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said Friday that the Food and Drug Administration will need an extra three months to review its application for the inhaled insulin Exubera.
No explanation was given by Pfizer or its marketing partner
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The agency needs more time to review "additional technical chemistry data" from the companies. Pfizer and Sanofi-Aventis said they will "continue to work closely with the FDA so that this important medicine can be made available for patients."
Exubera is one of several inhaled insulin products in development, and it's far ahead of competitors in the regulatory review process. The FDA had been expected to act today.
Shares of both companies weren't affected. Pfizer's stock was up 16 cents to $21.26, while Sanofi-Aventis' stock was up 1 cent to $39.54.
However, shares of
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, the company that developed the inhalation technology, dropped 45 cents, or 3.1%, to $14.31 in heavy trading. The stock dipped as low as $13.63.
"This appears to be a minor delay, with approval likely delayed to the end of January 2006," according to a research note from Sagient Research Systems of San Diego, whose BioMedTracker report analyzes biotechnology issues. "We continue to believe that the FDA will accept the advisory committee recommendations to approve Exubera for patients without underlying lung abnormalities."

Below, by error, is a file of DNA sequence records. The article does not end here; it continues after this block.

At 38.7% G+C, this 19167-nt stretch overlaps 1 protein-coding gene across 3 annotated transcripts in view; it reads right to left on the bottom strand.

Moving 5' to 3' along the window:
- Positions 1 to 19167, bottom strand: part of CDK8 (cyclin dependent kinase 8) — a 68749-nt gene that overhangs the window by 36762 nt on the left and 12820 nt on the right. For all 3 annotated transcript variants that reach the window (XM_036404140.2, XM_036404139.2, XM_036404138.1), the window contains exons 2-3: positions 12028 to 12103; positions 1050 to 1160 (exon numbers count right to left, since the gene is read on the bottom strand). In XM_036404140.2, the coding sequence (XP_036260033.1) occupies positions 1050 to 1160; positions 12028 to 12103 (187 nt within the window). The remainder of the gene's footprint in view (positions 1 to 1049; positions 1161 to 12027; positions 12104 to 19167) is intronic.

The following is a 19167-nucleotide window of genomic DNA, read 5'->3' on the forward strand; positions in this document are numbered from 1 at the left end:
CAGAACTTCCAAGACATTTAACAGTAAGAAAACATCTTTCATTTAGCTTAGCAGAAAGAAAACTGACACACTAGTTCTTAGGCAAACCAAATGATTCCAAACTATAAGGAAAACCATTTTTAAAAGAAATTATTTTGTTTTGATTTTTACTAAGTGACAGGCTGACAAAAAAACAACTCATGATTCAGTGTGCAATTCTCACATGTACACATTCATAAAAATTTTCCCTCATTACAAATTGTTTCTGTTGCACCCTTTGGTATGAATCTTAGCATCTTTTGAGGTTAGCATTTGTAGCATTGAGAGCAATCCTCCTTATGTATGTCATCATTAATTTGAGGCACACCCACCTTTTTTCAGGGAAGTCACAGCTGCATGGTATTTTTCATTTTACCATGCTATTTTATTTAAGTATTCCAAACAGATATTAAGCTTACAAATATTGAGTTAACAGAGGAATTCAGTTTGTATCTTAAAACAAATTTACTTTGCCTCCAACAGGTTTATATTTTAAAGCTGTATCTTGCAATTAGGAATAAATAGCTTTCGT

Last month, an FDA advisory committee
of Exubera for treating adults with type 1 and type 2 diabetes. Type 1 diabetes is caused by the body's inability to produce insulin, the protein hormone that helps turn sugar into fuel for the body's cells. Type 2 diabetes, which is much more common, is caused by cells ignoring insulin or the body's failure to produce enough insulin.
The advisory panel vote was 7-2. Although the FDA isn't bound by panels' recommendations, it usually follows their advice.